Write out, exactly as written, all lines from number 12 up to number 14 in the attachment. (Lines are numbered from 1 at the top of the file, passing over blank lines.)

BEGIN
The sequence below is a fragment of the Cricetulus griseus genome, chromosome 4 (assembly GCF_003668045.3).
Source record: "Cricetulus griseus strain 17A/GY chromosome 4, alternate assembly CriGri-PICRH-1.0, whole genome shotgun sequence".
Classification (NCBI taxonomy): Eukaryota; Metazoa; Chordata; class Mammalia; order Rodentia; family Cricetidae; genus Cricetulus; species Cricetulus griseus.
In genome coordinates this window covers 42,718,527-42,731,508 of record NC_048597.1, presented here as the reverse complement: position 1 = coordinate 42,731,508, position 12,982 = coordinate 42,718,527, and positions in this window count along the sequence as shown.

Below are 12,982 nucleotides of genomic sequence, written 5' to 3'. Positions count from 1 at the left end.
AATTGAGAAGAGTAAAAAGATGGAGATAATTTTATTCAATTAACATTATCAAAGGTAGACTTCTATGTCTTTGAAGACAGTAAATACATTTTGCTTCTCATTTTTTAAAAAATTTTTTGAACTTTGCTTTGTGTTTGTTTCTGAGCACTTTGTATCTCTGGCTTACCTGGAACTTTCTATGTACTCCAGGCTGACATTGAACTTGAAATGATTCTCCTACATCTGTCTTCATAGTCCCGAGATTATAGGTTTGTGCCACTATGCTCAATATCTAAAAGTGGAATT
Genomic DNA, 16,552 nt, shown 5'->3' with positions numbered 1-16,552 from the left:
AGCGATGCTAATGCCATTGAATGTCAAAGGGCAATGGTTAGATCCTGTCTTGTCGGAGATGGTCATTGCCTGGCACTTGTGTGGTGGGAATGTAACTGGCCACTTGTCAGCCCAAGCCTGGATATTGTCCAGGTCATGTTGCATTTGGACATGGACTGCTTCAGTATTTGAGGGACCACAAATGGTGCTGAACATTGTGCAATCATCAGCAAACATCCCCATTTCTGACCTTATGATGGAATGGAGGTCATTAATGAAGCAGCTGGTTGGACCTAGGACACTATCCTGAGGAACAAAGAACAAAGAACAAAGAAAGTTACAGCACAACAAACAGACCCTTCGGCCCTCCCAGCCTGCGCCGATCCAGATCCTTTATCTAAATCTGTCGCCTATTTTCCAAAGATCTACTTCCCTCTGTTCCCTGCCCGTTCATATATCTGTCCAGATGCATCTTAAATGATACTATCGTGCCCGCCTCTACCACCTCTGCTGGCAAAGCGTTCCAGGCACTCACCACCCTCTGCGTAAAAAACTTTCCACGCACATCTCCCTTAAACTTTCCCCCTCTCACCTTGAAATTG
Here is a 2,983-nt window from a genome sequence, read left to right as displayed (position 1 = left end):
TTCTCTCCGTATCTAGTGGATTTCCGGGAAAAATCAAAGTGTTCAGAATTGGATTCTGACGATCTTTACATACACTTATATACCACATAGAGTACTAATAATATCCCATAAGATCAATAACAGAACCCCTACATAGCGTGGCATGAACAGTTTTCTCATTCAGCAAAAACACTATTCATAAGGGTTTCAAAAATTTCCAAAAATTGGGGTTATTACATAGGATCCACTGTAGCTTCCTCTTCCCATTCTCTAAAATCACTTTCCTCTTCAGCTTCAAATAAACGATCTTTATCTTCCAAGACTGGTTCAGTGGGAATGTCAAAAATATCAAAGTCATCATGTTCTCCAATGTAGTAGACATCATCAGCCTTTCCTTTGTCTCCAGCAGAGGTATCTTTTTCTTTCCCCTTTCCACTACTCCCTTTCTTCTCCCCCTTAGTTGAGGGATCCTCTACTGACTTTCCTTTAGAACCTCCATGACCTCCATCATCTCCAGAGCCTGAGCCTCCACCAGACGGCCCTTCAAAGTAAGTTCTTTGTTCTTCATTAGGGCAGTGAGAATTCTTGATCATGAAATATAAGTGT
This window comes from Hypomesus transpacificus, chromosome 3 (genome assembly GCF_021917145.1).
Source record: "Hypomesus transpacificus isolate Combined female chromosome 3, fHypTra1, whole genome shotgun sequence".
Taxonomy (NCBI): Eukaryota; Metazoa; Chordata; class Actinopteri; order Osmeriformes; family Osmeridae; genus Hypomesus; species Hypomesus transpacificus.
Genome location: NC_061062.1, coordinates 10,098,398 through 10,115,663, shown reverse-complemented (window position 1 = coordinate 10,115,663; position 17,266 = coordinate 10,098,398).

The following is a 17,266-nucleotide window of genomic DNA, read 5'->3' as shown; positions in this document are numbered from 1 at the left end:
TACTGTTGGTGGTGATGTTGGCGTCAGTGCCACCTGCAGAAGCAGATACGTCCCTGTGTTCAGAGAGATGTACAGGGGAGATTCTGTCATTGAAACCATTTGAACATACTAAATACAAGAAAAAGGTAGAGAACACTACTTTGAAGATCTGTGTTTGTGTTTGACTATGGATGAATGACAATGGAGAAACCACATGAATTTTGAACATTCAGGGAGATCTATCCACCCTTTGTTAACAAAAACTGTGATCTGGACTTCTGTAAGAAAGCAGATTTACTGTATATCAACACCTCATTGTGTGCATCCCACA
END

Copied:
Source record: "Hypomesus transpacificus isolate Combined female chromosome 3, fHypTra1, whole genome shotgun sequence".
Taxonomy (NCBI): Eukaryota; Metazoa; Chordata; class Actinopteri; order Osmeriformes; family Osmeridae; genus Hypomesus; species Hypomesus transpacificus.
Genome location: NC_061062.1, coordinates 10,098,398 through 10,115,663, shown reverse-complemented (window position 1 = coordinate 10,115,663; position 17,266 = coordinate 10,098,398).